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DeepMind, the AI lab backed by Google parent company Alphabet, today announced that it used AI to successfully control superheated matter inside a nuclear fusion reactor. The lab claims that the system, which is detailed in a paper published in the journal Nature, could allow scientists to investigate how such matter reacts under different conditions.

While DeepMind remains engaged in prestige projects like systems that can beat champions at StarCraft II and Go, the lab has in recent years turned its attention to more practical domains, such as code generation, language processingweather forecastingapp recommendations, and video compression. DeepMind licenses many of its innovations to other Alphabet-owned businesses, like autonomous car company Waymo and YouTube, and it recently launched a spinoff outfit — Isomorphic Labs — focused on drug discovery.

“While there is still much work to be done … we are pleased that the results indicate the power of AI to accelerate and assist fusion science, most likely augmenting human expertise in the field and serving as a tool to discover new and creative approaches for [fusion reactor control] and beyond,” Martin Riedmiller, a research scientist at DeepMind, said during a press briefing this week. “[The work] also suggests that there might be potential for wider adoption of deep reinforcement learning on physical systems for complex scientific and industrial machines, from simple motor control to complex robots.”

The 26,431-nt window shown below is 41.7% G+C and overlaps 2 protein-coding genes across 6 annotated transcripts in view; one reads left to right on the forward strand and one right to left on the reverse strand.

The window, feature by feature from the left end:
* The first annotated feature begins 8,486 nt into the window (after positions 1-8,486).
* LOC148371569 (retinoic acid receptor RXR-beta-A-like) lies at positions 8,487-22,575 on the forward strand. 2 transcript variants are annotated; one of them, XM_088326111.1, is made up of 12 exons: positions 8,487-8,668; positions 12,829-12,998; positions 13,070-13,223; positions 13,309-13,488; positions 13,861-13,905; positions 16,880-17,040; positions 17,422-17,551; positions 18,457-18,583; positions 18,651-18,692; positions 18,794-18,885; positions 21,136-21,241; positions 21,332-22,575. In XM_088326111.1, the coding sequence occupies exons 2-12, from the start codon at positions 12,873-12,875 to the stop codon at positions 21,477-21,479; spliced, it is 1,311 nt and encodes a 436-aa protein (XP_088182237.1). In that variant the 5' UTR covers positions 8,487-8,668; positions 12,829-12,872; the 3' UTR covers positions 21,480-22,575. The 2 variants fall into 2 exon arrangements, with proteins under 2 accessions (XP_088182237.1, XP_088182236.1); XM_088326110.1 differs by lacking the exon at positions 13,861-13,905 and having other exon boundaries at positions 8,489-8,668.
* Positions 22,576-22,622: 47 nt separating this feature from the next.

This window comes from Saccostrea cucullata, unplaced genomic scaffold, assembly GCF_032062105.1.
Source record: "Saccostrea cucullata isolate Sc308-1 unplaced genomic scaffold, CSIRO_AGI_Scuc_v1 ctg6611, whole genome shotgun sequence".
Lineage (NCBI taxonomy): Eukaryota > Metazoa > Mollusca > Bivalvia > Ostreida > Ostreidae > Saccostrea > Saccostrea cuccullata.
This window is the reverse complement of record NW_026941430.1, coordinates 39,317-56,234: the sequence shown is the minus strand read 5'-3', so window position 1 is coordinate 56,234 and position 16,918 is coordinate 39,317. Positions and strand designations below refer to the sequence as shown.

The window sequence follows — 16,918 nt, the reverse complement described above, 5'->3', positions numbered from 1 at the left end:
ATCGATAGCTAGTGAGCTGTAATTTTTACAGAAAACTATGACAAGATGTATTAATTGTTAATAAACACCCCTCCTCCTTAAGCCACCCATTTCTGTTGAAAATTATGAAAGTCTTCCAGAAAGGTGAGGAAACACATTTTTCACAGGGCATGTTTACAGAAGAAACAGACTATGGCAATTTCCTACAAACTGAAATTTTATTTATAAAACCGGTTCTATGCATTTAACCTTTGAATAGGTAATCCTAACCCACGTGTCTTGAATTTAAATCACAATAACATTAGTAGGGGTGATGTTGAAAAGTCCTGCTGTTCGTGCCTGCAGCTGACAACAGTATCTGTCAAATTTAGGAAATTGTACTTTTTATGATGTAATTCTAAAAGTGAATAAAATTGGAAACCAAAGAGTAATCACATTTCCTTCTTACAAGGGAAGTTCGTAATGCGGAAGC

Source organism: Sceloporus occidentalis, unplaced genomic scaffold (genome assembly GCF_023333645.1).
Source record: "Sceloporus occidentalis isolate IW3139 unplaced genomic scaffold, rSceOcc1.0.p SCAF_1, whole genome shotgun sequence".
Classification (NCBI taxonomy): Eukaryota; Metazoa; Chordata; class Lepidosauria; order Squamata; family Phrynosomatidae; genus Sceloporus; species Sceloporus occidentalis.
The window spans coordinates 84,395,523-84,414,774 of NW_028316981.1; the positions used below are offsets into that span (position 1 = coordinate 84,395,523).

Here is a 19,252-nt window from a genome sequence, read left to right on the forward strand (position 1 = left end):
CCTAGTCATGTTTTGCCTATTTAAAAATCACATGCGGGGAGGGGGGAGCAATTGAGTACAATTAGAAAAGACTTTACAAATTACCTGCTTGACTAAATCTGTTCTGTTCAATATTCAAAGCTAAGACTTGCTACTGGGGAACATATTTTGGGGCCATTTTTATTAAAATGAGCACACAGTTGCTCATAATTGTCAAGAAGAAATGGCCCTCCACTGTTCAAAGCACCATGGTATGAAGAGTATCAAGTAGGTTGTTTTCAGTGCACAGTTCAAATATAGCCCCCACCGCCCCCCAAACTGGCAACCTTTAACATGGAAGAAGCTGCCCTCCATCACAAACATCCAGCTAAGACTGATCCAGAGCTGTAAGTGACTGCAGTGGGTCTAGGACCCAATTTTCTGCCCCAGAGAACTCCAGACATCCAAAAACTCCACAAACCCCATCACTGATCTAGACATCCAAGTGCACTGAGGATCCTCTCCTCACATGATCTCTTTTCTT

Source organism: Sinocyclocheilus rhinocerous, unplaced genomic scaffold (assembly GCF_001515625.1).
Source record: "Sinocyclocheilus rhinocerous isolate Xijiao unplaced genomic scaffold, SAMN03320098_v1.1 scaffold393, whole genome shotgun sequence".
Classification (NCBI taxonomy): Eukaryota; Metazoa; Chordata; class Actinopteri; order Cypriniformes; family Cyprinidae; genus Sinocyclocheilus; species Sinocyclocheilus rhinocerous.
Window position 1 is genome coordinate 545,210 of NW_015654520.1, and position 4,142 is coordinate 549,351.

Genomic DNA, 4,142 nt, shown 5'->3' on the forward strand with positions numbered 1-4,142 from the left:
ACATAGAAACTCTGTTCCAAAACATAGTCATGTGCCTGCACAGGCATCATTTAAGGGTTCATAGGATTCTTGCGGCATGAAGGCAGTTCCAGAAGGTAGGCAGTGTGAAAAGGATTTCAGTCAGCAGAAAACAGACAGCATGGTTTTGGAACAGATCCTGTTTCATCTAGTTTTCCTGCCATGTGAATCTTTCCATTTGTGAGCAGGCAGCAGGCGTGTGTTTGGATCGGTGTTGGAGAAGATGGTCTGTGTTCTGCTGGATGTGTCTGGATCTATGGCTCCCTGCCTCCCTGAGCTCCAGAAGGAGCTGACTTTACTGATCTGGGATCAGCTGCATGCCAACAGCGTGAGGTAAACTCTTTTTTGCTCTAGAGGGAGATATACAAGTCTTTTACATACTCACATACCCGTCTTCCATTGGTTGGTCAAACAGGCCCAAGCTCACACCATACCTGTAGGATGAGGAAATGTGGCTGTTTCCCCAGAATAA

Nuclear fusion

Nuclear fusion — the reaction that powers stars, including the Sun — promises clean, limitless energy by smashing and fusing hydrogen atoms into helium. Unlike some energy sources, fusion produces no greenhouse gases and only small amounts of radioactive waste. But at the lower pressures possible on Earth, the temperatures to achieve fusion must be very high, typically over 100 million Celsius.

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One solution is the tokamak, a doughnut-shaped vacuum surrounded by magnetic coils that can contain a plasma of hydrogen hotter than the core of the Sun. However, the plasmas in these machines are unstable, making sustaining the process required for nuclear fusion a challenge. To ensure the plasma never touches the walls of the tokamak, which would result in heat loss (and possibly damage), a control system needs to coordinate the coils and adjust the voltage on them thousands of times per second.

Searching for a solution, DeepMind collaborated with the Swiss Plasma Center at EPFL to develop what the lab says is the first reinforcement learning system to autonomously discover how to control the coils in a tokamak. It could be used to design new kinds of tokamaks and controllers, according to DeepMind, as well as other types of “industrial and scientific” control mechanisms.

“Physics simulations are pretty good at capturing reality for the most part, since we understand the laws of physics a lot better than how people work,” Sam Geen, an astrophysicist at the University of Amsterdam, told VentureBeat via email. “It’s also a very practical use case where the results of the model failing would be quite obvious — your fusion reactor would break … Machine learning can be quite powerful for physics problems where there’s a clear link between input and output, but where what happens in-between is reasonably predictable. One thing that machine learning can be good at is taking a huge set of complicated inputs, like the controls of [a] reactor, and mapping out what the result will be very quickly.”

Reinforcement learning

Reinforcement learning gives an AI system a set of actions it can apply to its environment to obtain rewards or reach a certain goal. The system — which usually starts by knowing nothing about the environment and selecting random actions — receives rewards based on how its actions bring it closer to its goal and eventually learn sequences of actions that can maximize the rewards.